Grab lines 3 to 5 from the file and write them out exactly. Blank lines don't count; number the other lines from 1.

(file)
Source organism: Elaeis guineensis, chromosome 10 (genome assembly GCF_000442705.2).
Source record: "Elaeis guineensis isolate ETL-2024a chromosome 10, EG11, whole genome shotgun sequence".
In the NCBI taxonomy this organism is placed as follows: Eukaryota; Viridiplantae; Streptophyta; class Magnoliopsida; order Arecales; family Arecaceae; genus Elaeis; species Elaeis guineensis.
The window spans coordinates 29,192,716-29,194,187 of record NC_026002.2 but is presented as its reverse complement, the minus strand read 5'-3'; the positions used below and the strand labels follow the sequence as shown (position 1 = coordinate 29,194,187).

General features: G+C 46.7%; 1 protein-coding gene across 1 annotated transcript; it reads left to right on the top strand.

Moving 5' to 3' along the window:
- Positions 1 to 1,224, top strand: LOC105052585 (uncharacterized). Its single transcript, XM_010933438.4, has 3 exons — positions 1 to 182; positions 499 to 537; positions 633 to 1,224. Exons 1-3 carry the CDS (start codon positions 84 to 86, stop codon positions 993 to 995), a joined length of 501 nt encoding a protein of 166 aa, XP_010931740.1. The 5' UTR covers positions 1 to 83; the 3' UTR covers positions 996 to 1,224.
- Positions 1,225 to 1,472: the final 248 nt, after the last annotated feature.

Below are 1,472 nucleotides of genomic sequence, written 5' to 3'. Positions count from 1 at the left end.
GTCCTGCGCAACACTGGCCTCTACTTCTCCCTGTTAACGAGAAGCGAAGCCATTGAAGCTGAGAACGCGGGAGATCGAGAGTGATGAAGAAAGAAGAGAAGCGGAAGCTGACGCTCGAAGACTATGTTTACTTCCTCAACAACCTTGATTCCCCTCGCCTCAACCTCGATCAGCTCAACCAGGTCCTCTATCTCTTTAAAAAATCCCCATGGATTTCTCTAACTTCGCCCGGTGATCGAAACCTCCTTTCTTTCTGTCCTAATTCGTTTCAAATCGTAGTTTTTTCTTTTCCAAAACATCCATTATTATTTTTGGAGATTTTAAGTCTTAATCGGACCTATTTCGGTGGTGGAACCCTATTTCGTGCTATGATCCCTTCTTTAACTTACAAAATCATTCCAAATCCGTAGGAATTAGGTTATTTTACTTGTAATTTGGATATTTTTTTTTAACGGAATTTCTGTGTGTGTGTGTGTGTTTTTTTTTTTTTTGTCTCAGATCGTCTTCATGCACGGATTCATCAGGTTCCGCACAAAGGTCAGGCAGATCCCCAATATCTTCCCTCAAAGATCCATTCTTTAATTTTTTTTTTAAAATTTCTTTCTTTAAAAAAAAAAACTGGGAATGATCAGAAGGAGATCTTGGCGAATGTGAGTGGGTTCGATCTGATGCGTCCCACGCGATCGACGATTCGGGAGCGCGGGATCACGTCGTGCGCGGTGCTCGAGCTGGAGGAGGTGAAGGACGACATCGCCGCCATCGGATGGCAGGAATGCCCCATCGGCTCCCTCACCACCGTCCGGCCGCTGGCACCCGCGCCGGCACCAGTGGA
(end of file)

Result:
In the NCBI taxonomy this organism is placed as follows: Eukaryota; Viridiplantae; Streptophyta; class Magnoliopsida; order Arecales; family Arecaceae; genus Elaeis; species Elaeis guineensis.
The window spans coordinates 29,192,716-29,194,187 of record NC_026002.2 but is presented as its reverse complement, the minus strand read 5'-3'; the positions used below and the strand labels follow the sequence as shown (position 1 = coordinate 29,194,187).

General features: G+C 46.7%; 1 protein-coding gene across 1 annotated transcript; it reads left to right on the top strand.